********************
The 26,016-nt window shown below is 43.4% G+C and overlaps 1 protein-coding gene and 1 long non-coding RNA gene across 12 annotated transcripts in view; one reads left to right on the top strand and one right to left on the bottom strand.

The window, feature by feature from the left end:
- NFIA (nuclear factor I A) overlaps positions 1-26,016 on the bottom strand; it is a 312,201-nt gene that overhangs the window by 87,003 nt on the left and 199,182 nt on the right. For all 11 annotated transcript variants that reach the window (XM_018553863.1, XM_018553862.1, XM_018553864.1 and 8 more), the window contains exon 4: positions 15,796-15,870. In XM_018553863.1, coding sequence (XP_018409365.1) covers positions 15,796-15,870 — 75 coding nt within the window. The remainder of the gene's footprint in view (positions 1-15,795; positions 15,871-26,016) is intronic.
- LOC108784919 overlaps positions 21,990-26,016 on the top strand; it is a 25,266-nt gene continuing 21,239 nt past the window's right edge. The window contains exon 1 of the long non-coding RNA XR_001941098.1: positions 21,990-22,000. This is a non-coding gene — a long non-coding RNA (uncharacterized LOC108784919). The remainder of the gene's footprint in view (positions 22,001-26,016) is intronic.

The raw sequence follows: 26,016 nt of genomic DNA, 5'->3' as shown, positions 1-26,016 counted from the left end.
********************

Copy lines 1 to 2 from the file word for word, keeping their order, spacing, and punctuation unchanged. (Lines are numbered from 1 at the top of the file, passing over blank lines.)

The 26,016-nt window shown below is 43.4% G+C and overlaps 1 protein-coding gene and 1 long non-coding RNA gene across 12 annotated transcripts in view; one reads left to right on the top strand and one right to left on the bottom strand.

The window, feature by feature from the left end: